Israel Update

Israel Correspondent Kyla Gersten enjoying her time in Israel. 

Kyla Gersten, Israel Correspondent

The weeks since the high holidays are increasing and the weather is getting colder. It is now what the Israelis consider to be ‘winter’. It has started raining and the temperature has decreased from a sweltering 90 degrees to a cooler 60 which the Israelis think requires their heaviest winter jacket. Among this weather change there is still an impending sense of caution in Israel and specifically in Jerusalem.

The past couple weeks in Jerusalem have been very scary. Siren after siren, notification after notification, stabbing after stabbing. The violence in Jerusalem has been happening for a couple months now but has only really intensified over the past couple weeks.

On the one hand, the high holiday season was an amazing time in Israel, and on the other, the holidays were clouded with the sense of increasing terror attacks.

Celebrating the new year in the country of the Jewish people was such a powerful experience, but was slightly mellowed by the murder of innocent Jews in the West Bank during the holiday. Yom Kippur in America is one of my least favorite holidays but in Israel it was such a fantastic experience. Our group had the opportunity to sit in the middle of the usually extremely busy intersection right outside of our apartments on the night of Kol Nidre. We sat there and sang Jewish songs and took in our beautiful surroundings of Jerusalem and the silence of the lack of cars on the streets. Another highlight of Yom Kippur was seeing Bibi Netanyahu, the Prime Minister of Israel, walking home from Kol Nidre services surrounded by many soldiers. Right before Yom Kippur was the last time that I have been to the Old City of Jerusalem and the last time I saw the Kotel. Since then, we have not been allowed into the old city because of the danger of the large amount of terrorist attacks there.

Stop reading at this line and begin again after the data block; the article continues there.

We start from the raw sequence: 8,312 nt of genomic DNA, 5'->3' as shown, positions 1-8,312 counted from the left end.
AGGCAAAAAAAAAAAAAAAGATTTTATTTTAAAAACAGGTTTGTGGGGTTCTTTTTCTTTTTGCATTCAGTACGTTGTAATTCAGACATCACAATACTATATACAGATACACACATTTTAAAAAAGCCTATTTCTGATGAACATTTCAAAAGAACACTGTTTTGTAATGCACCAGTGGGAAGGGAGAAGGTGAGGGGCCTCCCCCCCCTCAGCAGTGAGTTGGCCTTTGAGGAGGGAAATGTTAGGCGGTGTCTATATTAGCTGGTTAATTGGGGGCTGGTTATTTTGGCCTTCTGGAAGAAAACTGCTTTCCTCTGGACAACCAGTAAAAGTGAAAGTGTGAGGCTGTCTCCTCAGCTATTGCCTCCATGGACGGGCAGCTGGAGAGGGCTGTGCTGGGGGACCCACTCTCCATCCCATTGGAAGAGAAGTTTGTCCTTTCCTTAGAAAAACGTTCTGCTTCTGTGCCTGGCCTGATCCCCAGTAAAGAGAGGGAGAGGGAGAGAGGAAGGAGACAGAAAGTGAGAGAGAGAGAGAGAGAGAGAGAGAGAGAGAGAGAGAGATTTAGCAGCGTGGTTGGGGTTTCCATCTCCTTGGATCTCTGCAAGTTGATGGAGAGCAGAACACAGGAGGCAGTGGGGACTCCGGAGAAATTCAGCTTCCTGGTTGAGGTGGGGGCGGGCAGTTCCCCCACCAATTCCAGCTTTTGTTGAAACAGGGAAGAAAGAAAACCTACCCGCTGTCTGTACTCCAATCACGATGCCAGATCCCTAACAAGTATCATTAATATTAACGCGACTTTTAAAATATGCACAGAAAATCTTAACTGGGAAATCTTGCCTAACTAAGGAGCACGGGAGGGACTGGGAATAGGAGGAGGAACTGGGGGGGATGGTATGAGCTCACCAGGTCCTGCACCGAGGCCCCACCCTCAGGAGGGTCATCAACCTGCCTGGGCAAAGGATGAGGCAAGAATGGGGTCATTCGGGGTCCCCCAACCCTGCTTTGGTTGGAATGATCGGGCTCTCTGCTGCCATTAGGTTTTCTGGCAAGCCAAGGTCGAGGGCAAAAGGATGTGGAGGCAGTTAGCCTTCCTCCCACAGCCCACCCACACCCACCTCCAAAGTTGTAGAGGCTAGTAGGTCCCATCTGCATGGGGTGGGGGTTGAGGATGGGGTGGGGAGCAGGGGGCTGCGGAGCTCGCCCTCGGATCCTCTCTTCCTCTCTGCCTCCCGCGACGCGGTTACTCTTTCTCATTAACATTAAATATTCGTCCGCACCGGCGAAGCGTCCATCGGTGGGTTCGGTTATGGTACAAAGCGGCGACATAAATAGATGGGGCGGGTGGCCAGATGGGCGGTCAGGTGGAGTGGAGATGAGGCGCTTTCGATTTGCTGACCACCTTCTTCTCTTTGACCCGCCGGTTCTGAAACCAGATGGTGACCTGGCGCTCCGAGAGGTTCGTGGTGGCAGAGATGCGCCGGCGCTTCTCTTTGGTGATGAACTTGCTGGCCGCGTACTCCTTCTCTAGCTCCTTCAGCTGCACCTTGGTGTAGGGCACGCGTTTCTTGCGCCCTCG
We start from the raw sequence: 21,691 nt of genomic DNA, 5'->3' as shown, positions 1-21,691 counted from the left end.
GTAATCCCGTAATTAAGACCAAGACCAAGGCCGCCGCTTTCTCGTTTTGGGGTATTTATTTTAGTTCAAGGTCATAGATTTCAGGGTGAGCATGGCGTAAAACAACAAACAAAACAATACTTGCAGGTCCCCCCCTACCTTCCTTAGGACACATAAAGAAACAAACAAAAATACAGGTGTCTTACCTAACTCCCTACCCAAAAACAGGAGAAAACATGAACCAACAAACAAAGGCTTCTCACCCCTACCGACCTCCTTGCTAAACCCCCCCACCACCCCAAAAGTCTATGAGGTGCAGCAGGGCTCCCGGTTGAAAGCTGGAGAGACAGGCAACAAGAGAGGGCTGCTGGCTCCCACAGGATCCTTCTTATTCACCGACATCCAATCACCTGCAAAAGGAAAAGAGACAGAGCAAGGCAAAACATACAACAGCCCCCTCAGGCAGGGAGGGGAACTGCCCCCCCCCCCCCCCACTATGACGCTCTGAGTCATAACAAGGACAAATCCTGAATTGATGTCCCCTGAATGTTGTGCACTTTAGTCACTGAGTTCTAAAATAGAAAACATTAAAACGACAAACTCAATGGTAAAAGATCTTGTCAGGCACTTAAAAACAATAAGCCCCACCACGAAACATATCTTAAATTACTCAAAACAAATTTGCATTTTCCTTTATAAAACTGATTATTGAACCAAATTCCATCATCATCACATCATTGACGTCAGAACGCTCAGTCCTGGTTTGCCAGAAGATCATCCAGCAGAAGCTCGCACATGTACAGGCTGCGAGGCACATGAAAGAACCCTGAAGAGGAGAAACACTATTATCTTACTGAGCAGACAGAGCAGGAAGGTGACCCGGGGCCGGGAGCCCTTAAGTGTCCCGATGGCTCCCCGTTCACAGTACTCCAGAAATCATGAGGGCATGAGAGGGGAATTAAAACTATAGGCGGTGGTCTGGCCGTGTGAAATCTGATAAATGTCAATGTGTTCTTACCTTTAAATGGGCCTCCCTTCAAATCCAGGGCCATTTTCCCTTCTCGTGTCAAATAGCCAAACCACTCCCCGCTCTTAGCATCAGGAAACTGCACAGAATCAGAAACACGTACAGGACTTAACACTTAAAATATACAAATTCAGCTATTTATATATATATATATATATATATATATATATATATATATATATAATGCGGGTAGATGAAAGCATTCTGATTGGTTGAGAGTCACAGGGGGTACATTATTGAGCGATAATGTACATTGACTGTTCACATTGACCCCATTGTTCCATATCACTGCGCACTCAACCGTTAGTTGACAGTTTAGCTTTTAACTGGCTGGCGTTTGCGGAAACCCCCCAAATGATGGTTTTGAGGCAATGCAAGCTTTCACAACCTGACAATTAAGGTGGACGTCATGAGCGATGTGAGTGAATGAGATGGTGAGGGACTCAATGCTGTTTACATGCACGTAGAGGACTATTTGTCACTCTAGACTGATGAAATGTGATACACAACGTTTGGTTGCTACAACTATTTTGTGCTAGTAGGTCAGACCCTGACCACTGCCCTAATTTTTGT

After Yom Kippur, Sukkot was upon us and our group went on a trip to the Negev Desert. This was an intense three days in the desert where we hiked all day in the hot sun and slept in tents at night. I’ve slept in a tent only one other time in my life and doing this for two nights in a row seemed like a very long time to me, but I had the opportunity to get closer with many of my friends. One of my favorite parts about the trip was that as we were traveling the desert we were celebrating the holiday of Sukkot where you build ‘huts’ to commemorate the idea of the Jews as a traveling tribe. We were living through the past of our ancestors as we were making new connections with our peers around us. After Sukkot, Simchat Torah was a welcomed ending to what felt like the never ending holiday season. Simchat Torah was like nothing that I have ever experienced. On the night of Simchat Torah I went to an orthodox minyan where the hakafot lasted for 45 minutes. There was intense dancing and singing for the entirety of this time and I was sad when I had to leave three hours later to eat dinner. The energy and the spirit in the room was nothing that I had ever felt before, the women’s side of the mechitza got a Torah to dance with and the women were holding the Torah, jumping up and down, and weeping out of pure elation and excitement. It was truly an amazing experience that I hope I will have again in the future.